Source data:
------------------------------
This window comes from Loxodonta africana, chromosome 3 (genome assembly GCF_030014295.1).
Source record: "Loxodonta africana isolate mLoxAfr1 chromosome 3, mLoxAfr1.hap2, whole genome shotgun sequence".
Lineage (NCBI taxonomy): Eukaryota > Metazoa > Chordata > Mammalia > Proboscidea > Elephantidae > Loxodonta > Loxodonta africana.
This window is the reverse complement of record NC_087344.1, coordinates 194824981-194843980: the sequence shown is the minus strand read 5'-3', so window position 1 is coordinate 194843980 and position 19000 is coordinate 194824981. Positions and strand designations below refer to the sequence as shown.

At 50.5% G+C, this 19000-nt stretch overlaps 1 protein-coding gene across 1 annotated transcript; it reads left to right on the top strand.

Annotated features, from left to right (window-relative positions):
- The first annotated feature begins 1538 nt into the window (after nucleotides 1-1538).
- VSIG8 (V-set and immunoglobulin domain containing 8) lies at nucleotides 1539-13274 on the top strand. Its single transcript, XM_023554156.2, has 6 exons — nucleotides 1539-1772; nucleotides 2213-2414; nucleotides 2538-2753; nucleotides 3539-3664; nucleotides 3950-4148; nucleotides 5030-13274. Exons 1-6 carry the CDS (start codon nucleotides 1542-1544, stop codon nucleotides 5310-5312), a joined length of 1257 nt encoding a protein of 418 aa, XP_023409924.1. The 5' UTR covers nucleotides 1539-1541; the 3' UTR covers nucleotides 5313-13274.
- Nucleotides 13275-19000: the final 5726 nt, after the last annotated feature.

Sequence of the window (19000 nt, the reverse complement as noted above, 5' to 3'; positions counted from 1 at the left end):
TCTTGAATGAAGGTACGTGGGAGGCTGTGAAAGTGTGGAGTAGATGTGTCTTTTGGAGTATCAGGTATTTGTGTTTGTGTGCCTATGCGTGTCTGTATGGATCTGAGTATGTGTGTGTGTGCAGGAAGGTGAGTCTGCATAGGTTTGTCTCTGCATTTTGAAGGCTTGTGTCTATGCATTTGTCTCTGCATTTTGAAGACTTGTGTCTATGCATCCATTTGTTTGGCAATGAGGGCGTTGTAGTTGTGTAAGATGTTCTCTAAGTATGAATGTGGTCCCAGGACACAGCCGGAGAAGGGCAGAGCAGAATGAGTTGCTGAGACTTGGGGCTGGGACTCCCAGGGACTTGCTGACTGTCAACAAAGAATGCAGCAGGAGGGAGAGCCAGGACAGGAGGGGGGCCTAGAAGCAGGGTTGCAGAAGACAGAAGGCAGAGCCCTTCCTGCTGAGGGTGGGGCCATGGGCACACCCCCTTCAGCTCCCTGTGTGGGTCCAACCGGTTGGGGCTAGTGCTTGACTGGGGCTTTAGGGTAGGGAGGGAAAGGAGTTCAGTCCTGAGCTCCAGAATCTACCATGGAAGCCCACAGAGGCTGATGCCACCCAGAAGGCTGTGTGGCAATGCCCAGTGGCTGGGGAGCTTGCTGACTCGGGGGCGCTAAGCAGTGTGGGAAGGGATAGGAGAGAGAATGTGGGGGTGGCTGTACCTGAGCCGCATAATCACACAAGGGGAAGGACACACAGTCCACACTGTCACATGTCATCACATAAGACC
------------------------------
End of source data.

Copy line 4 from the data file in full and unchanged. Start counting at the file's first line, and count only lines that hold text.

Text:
This window is the reverse complement of record NC_087344.1, coordinates 194824981-194843980: the sequence shown is the minus strand read 5'-3', so window position 1 is coordinate 194843980 and position 19000 is coordinate 194824981. Positions and strand designations below refer to the sequence as shown.